When working with data that contains many variables, we are often interested in studying the relationship between these variables using multivariate statistics. In this course, you'll learn ways to analyze these datasets. You will also learn about common multivariate probability distributions, including the multivariate normal, the multivariate-t, and some multivariate skew distributions. You will then be introduced to techniques for representing high dimensional data in fewer dimensions, including principal component analysis (PCA) and multidimensional scaling (MDS).
Reading and plotting multivariate dataFree
In this introduction to multivariate data, you will learn how to read and summarize it. You will learn how to summarize multivariate data using descriptive statistics, such as the mean vector, variance-covariance, and correlation matrices. You'll then explore plotting techniques to provide insights into multivariate data.Reading multivariate data50 xpReading multivariate data using read.table100 xpSpecifying datatypes for columns100 xpMean vector and variance-covariance matrix50 xpCalculating the mean vector100 xpCalculating the variance-covariance matrix100 xpCalculating the correlation matrix100 xpPlotting multivariate data50 xpPairs plot using base graphics and lattice100 xpPlotting multivariate data using ggplot100 xp3D plotting techniques100 xp
Multivariate Normal Distribution
This chapter will introduce you to the most important and widely used multivariate probability distribution, the multivariate normal. You will learn how to generate random samples from a multivariate normal distribution and how to calculate and plot the densities and probabilities under this distribution. You will also learn how to test if a dataset follows multivariate normality.Multivariate normal distribution50 xpSamples from multivariate normal distributions100 xpIdentify the distribution of a normal sample50 xpDensity of a multivariate normal distribution50 xpCalculating the density of multivariate normal100 xpCalculating dmvnorm over a grid100 xpCumulative Distribution and Inverse CDF50 xpUsing the pmvnorm function100 xpCalculating probability contours using qmvnorm100 xpChecking normality of multivariate data50 xpGraphical tests for multivariate normality100 xpNumerical tests for multivariate normality100 xpTest multivariate normality by wine type50 xp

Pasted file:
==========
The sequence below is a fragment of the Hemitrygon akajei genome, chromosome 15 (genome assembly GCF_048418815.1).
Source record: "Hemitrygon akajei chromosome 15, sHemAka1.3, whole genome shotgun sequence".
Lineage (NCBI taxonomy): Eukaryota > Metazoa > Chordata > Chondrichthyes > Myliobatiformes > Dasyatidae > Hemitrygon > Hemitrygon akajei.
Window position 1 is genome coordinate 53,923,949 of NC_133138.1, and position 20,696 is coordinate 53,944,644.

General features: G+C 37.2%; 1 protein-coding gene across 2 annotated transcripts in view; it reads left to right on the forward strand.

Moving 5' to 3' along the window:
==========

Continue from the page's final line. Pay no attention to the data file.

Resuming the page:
Other Multivariate Distributions
This chapter introduces a host of probability distributions to model non-normal data. In particular, you will be introduced to multivariate t-distributions, which can model heavier tails and are a generalization of the univariate Student's t-distribution. You will be introduced to various skew distributions, which are specifically designed to model data that are right or left skewed.Other common Multivariate distributions50 xpGenerate samples from multivariate t-distribution100 xpIdentify the distribution50 xpDensity and cumulative density for multivariate-t50 xpDensity of multivariate t-distribution100 xpCumulative distributions and quantiles of t100 xpComparing normal and t probabilities50 xpMultivariate skewed distributions50 xpDrawing samples from skew distributions100 xpPlotting and testing of skewed-densities100 xpExamine skewness from contour plot50 xpParameter estimation for multivariate skew-normals100 xp
Principal Component Analysis and Multidimensional Scaling
In the final chapter, you will be introduced to techniques for analyzing high dimensional data, including principal component analysis (PCA) and multidimensional scaling (MDS). You will also learn to implement these techniques by analyzing data.Principal Component Analysis50 xpNumber of PCs for the state.x77 dataset50 xpUsing the princomp function100 xpChoosing the number of components50 xpCalculating the proportion of variation explained100 xpChoosing the number of PCs100 xpNumber of components explaining 95% variation50 xpNumber of PCs using scree plot100 xpInterpreting PCA attributes50 xpLoadings and scores for the PCs100 xpVisualizing PCA using the factoextra library100 xpMulti-dimensional scaling50 xpMultidimensional scaling in two dimensions100 xpMultidimensional scaling in three dimensions100 xpCongratulations50 xp
Surajit RaySee More
Senior Lecturer in Statistics, University of Glasgow
Surajit is a Professor of Statistics at the University of Glasgow's School of Mathematics & Statistics. His research interests are in the area of model selection, the theory and geometry of mixture models, and functional data analysis. He is especially interested in challenges presented by "large magnitude", both in the dimension of data vectors and in the number of vectors. He is the author of the R-package Modalclust. He is also a founder board member and instructor for the Online MSc in Data Analytics at the University of Glasgow.